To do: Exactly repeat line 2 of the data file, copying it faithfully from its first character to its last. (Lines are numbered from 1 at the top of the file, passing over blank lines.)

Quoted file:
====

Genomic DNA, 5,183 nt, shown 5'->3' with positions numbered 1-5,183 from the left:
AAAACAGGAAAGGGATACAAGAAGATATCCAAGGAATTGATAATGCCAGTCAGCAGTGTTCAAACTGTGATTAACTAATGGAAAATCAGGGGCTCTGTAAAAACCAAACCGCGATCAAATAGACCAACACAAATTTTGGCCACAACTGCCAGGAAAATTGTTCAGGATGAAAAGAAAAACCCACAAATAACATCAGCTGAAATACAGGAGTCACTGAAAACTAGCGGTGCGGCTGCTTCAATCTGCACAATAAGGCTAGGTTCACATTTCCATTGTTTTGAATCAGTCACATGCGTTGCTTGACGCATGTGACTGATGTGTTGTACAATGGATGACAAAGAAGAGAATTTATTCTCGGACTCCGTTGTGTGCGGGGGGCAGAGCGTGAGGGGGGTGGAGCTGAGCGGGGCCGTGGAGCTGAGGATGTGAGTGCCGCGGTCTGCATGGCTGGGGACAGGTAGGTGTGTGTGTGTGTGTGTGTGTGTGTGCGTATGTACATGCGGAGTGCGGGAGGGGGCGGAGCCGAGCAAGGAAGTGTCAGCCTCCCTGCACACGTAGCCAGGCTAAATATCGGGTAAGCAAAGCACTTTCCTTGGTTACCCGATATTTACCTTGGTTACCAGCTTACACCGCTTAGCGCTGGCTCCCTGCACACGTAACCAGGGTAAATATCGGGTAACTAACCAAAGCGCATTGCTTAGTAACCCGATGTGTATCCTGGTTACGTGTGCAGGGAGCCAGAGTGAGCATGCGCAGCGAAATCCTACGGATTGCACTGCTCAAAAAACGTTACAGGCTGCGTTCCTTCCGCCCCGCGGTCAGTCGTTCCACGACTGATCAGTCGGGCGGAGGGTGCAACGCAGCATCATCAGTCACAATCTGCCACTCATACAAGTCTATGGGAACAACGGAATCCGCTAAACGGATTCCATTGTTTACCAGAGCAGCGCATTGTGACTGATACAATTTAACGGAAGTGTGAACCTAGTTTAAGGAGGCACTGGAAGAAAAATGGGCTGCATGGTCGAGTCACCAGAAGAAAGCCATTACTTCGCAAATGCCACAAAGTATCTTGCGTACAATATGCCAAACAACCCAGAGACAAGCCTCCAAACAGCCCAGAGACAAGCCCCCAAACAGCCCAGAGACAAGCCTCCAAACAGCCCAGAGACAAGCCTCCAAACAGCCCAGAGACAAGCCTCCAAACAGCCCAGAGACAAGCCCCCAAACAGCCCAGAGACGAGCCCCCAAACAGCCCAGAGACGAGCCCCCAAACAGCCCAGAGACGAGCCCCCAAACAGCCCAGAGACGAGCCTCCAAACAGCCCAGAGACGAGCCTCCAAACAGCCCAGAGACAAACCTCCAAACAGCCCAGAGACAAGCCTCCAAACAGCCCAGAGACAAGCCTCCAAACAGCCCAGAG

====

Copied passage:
AAAACAGGAAAGGGATACAAGAAGATATCCAAGGAATTGATAATGCCAGTCAGCAGTGTTCAAACTGTGATTAACTAATGGAAAATCAGGGGCTCTGTAAAAACCAAACCGCGATCAAATAGACCAACACAAATTTTGGCCACAACTGCCAGGAAAATTGTTCAGGATGAAAAGAAAAACCCACAAATAACATCAGCTGAAATACAGGAGTCACTGAAAACTAGCGGTGCGGCTGCTTCAATCTGCACAATAAGGCTAGGTTCACATTTCCATTGTTTTGAATCAGTCACATGCGTTGCTTGACGCATGTGACTGATGTGTTGTACAATGGATGACAAAGAAGAGAATTTATTCTCGGACTCCGTTGTGTGCGGGGGGCAGAGCGTGAGGGGGGTGGAGCTGAGCGGGGCCGTGGAGCTGAGGATGTGAGTGCCGCGGTCTGCATGGCTGGGGACAGGTAGGTGTGTGTGTGTGTGTGTGTGTGTGTGCGTATGTACATGCGGAGTGCGGGAGGGGGCGGAGCCGAGCAAGGAAGTGTCAGCCTCCCTGCACACGTAGCCAGGCTAAATATCGGGTAAGCAAAGCACTTTCCTTGGTTACCCGATATTTACCTTGGTTACCAGCTTACACCGCTTAGCGCTGGCTCCCTGCACACGTAACCAGGGTAAATATCGGGTAACTAACCAAAGCGCATTGCTTAGTAACCCGATGTGTATCCTGGTTACGTGTGCAGGGAGCCAGAGTGAGCATGCGCAGCGAAATCCTACGGATTGCACTGCTCAAAAAACGTTACAGGCTGCGTTCCTTCCGCCCCGCGGTCAGTCGTTCCACGACTGATCAGTCGGGCGGAGGGTGCAACGCAGCATCATCAGTCACAATCTGCCACTCATACAAGTCTATGGGAACAACGGAATCCGCTAAACGGATTCCATTGTTTACCAGAGCAGCGCATTGTGACTGATACAATTTAACGGAAGTGTGAACCTAGTTTAAGGAGGCACTGGAAGAAAAATGGGCTGCATGGTCGAGTCACCAGAAGAAAGCCATTACTTCGCAAATGCCACAAAGTATCTTGCGTACAATATGCCAAACAACCCAGAGACAAGCCTCCAAACAGCCCAGAGACAAGCCCCCAAACAGCCCAGAGACAAGCCTCCAAACAGCCCAGAGACAAGCCTCCAAACAGCCCAGAGACAAGCCTCCAAACAGCCCAGAGACAAGCCCCCAAACAGCCCAGAGACGAGCCCCCAAACAGCCCAGAGACGAGCCCCCAAACAGCCCAGAGACGAGCCCCCAAACAGCCCAGAGACGAGCCTCCAAACAGCCCAGAGACGAGCCTCCAAACAGCCCAGAGACAAACCTCCAAACAGCCCAGAGACAAGCCTCCAAACAGCCCAGAGACAAGCCTCCAAACAGCCCAGAG